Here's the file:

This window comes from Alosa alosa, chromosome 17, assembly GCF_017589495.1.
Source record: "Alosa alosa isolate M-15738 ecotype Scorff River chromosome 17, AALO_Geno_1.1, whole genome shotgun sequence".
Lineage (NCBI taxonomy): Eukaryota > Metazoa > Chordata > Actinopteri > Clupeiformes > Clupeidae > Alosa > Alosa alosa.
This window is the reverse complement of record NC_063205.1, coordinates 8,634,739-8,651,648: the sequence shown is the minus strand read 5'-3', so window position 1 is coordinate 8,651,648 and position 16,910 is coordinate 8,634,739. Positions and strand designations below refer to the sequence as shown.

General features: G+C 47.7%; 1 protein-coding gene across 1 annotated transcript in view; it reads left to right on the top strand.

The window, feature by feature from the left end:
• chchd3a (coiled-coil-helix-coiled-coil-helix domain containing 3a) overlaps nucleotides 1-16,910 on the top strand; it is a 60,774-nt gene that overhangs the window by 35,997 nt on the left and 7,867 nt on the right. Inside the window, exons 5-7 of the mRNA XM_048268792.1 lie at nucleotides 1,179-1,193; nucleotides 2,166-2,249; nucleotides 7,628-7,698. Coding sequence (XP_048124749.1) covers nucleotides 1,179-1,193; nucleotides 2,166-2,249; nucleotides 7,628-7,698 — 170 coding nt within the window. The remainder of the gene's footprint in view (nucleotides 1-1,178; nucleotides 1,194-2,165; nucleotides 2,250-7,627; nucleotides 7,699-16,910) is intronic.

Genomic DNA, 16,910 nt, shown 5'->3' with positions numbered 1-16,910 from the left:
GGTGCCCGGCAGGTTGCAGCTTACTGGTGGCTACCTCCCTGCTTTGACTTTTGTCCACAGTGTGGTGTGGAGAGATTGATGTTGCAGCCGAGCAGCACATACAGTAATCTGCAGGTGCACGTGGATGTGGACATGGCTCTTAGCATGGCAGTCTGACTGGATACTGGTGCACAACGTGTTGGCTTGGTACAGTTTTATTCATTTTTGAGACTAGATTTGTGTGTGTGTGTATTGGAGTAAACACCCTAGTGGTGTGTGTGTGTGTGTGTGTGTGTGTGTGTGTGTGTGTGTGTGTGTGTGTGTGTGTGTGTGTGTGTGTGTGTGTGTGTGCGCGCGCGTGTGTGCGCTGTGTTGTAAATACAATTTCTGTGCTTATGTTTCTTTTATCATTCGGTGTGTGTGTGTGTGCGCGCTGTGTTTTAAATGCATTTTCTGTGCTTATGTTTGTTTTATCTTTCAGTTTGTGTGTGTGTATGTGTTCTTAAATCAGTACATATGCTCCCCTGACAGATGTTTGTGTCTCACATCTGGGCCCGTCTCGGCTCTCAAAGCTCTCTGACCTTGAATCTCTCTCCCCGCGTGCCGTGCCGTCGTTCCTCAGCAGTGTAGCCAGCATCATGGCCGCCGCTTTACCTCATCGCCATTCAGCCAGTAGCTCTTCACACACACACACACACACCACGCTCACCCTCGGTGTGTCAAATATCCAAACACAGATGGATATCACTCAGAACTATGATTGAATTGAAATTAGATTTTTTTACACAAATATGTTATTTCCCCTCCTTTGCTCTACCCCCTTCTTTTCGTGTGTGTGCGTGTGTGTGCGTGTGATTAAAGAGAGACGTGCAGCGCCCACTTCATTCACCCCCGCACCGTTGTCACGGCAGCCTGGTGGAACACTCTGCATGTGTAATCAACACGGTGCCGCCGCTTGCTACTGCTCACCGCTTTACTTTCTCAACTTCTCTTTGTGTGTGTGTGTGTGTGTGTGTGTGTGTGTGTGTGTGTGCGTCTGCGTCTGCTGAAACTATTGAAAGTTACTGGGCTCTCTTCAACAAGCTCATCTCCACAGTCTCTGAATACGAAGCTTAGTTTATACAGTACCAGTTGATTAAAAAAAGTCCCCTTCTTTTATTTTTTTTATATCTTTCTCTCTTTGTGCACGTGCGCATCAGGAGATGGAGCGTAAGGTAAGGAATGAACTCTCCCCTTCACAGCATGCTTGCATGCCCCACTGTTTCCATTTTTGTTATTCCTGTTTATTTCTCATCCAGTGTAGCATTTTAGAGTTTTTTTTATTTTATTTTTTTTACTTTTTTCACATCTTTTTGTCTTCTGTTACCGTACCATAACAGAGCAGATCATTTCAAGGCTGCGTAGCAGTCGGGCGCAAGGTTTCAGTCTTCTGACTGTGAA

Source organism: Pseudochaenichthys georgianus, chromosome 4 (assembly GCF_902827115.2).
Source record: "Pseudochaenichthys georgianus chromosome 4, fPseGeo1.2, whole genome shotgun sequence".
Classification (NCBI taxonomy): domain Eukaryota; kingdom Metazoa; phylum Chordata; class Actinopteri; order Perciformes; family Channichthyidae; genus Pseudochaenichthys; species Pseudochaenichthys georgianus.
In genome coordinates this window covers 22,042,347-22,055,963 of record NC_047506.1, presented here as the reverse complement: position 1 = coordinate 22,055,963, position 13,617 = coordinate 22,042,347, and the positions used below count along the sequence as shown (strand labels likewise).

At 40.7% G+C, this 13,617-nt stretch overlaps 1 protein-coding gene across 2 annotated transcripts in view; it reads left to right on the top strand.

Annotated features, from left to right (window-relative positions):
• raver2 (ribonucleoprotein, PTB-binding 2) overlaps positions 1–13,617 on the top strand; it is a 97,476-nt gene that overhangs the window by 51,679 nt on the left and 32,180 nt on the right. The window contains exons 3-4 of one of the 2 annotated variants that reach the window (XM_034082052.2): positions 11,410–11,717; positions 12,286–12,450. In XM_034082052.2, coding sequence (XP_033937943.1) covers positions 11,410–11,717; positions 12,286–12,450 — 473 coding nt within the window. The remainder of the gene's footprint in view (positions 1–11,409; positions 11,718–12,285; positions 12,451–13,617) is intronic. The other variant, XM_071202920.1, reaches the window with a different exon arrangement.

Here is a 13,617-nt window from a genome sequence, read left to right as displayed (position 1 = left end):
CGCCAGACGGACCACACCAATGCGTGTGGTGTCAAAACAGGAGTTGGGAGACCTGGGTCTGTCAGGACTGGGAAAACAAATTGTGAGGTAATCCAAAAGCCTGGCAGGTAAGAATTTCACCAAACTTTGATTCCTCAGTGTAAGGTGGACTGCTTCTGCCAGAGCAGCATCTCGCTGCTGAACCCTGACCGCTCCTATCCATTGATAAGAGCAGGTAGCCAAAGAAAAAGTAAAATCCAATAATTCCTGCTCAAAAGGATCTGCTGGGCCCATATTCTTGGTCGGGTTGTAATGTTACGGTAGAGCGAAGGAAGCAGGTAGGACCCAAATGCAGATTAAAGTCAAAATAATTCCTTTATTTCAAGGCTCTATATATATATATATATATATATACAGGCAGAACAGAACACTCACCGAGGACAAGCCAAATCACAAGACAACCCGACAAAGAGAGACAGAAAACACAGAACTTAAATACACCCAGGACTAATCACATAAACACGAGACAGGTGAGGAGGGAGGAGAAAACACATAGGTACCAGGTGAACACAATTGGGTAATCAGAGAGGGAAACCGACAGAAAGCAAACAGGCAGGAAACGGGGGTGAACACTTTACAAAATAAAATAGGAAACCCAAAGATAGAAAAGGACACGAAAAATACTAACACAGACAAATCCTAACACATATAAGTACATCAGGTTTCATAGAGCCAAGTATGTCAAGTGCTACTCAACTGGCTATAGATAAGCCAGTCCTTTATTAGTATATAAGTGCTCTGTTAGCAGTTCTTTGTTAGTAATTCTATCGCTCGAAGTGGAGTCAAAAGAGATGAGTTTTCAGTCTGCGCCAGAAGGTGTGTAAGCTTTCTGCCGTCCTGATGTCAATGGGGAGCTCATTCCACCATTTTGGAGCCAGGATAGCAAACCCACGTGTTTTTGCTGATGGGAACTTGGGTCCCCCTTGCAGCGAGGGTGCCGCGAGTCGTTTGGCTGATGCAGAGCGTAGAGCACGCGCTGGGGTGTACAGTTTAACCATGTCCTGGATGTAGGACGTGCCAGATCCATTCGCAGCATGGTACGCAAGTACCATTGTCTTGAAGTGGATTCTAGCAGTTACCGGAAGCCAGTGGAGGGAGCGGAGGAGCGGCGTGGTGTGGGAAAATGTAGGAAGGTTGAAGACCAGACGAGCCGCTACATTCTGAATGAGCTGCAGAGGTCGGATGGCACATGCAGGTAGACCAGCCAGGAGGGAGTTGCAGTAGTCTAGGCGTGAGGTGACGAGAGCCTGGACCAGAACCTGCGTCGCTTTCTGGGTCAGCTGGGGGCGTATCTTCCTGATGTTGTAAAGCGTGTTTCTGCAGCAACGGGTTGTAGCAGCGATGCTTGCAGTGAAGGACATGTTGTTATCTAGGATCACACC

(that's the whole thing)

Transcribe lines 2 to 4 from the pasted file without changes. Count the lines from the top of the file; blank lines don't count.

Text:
Source record: "Alosa alosa isolate M-15738 ecotype Scorff River chromosome 17, AALO_Geno_1.1, whole genome shotgun sequence".
Lineage (NCBI taxonomy): Eukaryota > Metazoa > Chordata > Actinopteri > Clupeiformes > Clupeidae > Alosa > Alosa alosa.
This window is the reverse complement of record NC_063205.1, coordinates 8,634,739-8,651,648: the sequence shown is the minus strand read 5'-3', so window position 1 is coordinate 8,651,648 and position 16,910 is coordinate 8,634,739. Positions and strand designations below refer to the sequence as shown.